Lindsey Ross classifies the colours of our coast
After working in a public service job out west, Lindsey Ross decided to move home to P.E.I. in 2018.
It was the perfect opportunity for her to turn her 14-year self-taught hobby into a passionate full-time career. She became an illustrator who operates a studio in Souris during summer, displaying her prints, stickers, cards, and artwork.
“I find it’s relaxing to do,” she says. “I’m a patient person, so I like doing intricate design work and repetitive patterns … It’s almost a meditative thing and a nice way for me to unwind.”
Her ink artwork resonates because it contains a lot of hidden treasures. One of Ross’s pieces is New Brunswick’s shape but includes plants and animals that connect with people from that province. Another one is a P.E.I. mandala with 14 hidden gems inside the drawing.
“I did that one while I was living in Vietnam, just dreaming about moving home to P.E.I. and missing it,” she says. “A lot of my older work was done while being homesick.”
Recently, she created a unique art project which brings a special East Coast feeling. Ross put together a print series called Fifty Shades of Prince Edward Island, New Brunswick and Nova Scotia (she’s currently working on the Newfoundland print), using watercolours to depict the things that East Coasters love about their provinces.
“For the creative process, it’s a lot of figuring out what is important to people in a province, and I tried to be diverse with what I am looking at,” she says of the series. “I looked at a lot of nature, public spaces, the things that are very notorious … and the hole in-the-wall places that might get forgotten. There’s a little bit of an educational side to it, which is important to an area. For P.E.I., our food is important to us, our classic meals, our provincial flowers—the things we’re nostalgic about. I try to think of every nook and cranny I can.”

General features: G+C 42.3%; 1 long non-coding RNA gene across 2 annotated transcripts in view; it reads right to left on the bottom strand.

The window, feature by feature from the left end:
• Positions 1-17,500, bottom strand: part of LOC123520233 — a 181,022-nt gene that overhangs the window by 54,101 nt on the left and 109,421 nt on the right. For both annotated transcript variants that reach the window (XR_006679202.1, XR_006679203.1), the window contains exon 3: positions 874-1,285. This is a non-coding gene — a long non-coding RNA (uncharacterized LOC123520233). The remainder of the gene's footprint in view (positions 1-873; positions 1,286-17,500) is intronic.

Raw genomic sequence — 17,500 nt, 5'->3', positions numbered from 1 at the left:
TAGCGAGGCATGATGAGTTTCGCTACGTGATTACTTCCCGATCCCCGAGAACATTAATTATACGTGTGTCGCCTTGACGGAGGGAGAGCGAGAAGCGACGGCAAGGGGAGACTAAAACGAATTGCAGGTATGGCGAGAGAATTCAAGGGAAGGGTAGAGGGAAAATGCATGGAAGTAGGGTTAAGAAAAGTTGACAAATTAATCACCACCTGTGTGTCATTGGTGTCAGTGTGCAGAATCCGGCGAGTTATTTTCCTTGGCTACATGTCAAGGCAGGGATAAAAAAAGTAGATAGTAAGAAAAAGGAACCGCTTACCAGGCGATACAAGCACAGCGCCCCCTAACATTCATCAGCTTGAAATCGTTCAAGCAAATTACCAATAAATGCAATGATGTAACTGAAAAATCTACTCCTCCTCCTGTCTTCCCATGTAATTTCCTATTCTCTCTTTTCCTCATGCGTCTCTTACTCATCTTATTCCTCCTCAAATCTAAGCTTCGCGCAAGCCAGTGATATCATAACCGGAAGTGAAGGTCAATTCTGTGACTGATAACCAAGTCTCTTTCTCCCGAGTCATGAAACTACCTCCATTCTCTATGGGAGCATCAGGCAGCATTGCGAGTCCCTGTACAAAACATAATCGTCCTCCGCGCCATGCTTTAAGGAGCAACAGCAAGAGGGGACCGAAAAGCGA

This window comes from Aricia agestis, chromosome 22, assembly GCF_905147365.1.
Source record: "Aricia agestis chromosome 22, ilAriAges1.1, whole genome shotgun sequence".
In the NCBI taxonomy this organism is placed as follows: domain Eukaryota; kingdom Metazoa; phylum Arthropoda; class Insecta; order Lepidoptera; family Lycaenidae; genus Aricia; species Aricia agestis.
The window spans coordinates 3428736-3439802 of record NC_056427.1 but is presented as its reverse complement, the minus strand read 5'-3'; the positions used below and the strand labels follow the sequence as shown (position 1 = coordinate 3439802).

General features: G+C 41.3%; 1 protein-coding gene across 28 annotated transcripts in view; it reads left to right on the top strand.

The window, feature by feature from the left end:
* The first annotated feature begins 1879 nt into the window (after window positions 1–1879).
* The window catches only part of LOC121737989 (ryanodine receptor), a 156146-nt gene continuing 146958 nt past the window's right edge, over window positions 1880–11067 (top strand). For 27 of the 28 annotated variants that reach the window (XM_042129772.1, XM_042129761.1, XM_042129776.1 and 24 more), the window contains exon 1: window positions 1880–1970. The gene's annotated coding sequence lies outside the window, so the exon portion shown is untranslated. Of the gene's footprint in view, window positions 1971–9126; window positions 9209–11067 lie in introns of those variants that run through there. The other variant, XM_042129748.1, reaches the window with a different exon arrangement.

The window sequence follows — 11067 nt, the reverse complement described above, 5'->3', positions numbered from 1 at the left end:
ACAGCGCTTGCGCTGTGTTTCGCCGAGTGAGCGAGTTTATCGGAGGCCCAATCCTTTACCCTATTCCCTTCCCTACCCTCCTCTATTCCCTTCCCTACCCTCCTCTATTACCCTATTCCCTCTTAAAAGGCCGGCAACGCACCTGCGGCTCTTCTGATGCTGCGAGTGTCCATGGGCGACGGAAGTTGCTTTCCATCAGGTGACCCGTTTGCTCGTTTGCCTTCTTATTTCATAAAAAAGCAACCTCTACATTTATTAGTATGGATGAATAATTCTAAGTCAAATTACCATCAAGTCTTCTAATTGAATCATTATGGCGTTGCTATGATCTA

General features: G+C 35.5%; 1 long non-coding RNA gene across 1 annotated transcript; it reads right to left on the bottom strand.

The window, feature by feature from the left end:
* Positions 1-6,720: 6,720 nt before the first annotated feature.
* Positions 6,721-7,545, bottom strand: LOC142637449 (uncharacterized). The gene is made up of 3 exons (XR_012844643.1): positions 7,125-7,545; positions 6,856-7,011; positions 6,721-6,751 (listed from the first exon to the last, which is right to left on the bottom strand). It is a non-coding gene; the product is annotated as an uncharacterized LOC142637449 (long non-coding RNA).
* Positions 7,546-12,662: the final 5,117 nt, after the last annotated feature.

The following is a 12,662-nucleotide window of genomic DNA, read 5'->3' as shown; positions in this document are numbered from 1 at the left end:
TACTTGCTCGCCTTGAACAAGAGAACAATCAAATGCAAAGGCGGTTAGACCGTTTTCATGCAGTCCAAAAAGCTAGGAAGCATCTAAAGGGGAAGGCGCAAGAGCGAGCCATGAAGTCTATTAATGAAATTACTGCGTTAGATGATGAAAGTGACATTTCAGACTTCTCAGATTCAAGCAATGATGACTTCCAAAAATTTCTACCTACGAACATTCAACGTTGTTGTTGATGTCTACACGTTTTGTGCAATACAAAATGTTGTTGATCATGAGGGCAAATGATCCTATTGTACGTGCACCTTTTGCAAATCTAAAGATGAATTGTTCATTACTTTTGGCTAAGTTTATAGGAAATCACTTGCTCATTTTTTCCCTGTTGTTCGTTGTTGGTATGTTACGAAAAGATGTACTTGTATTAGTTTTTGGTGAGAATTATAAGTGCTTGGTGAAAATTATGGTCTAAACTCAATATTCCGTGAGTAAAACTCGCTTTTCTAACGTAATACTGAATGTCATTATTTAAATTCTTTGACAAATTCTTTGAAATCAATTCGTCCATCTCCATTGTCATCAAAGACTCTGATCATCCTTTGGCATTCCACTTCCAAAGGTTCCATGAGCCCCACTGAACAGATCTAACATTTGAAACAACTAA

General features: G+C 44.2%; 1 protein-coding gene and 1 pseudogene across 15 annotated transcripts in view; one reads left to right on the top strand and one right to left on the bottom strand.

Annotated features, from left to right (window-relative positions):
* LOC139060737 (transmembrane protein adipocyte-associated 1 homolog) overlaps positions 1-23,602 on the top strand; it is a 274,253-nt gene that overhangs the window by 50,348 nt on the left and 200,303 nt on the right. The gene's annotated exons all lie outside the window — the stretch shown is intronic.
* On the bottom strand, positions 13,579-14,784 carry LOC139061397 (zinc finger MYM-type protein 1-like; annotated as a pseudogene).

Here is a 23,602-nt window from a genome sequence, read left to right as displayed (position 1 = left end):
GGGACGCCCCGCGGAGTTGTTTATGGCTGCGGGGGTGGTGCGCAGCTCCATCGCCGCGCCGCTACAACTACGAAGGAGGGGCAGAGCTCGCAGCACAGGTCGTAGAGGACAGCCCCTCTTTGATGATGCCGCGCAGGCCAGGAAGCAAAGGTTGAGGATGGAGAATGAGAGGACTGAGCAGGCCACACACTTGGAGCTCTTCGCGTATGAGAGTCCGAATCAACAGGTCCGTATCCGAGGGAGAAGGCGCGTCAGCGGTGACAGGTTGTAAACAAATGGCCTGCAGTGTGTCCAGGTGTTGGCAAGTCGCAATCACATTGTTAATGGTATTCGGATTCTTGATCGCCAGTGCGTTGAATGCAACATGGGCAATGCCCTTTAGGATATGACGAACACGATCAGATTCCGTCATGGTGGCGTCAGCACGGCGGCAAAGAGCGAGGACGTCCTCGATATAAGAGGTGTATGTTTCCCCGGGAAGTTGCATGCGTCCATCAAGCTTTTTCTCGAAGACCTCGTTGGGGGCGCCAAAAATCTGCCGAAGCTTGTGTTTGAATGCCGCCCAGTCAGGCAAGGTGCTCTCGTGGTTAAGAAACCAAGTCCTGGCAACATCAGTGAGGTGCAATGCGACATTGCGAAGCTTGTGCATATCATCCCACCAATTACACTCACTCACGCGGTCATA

The concept came to life when Ross and her friends sat around at a table and envisioned the 50 shades of Prince Edward Island. They came up with a list of 90 shades. The elimination process wasn’t easy; Ross wanted to ensure there was no over saturation and diversity of colour. After layers on layers of watercolour paints, she got the correct 50 shades that reflected her province.
“With lupins, I see lupins all the time, every summer, and I love them,” she says. “Some of them, I had to go check like the Confederation Centre of the Arts, and that one is that type of greyish kind of colour that’s not quite grey, not quite like beige. Some of them I can physically go and look at the colours. Some of them, I let two tones happen at the same time when it should just be one. It’s a lot of trial and error. Watercolours are super forgiving and super mixable. It’s a good one to choose for something like this. I just mixed the colours and tried them.”
From her experience of explaining the difference between her home province to Prince Rupert, B.C., Ross’s goal of her artwork is to recognize and give attention to small spaces that tend to be overlooked or forgotten.
“I hope people remember that there are little spaces in big and diverse places and has all these great things to offer,” Ross says. “I hope that they think about all the different industries that they represent, all of the things they are producing, all the work, the wild spaces for people to go and visit, and traditions that have held up, things they are well-known for. I hope people are reminded that their province is great and diverse and has a lot to offer. I like that my work pulls at people’s heartstrings.”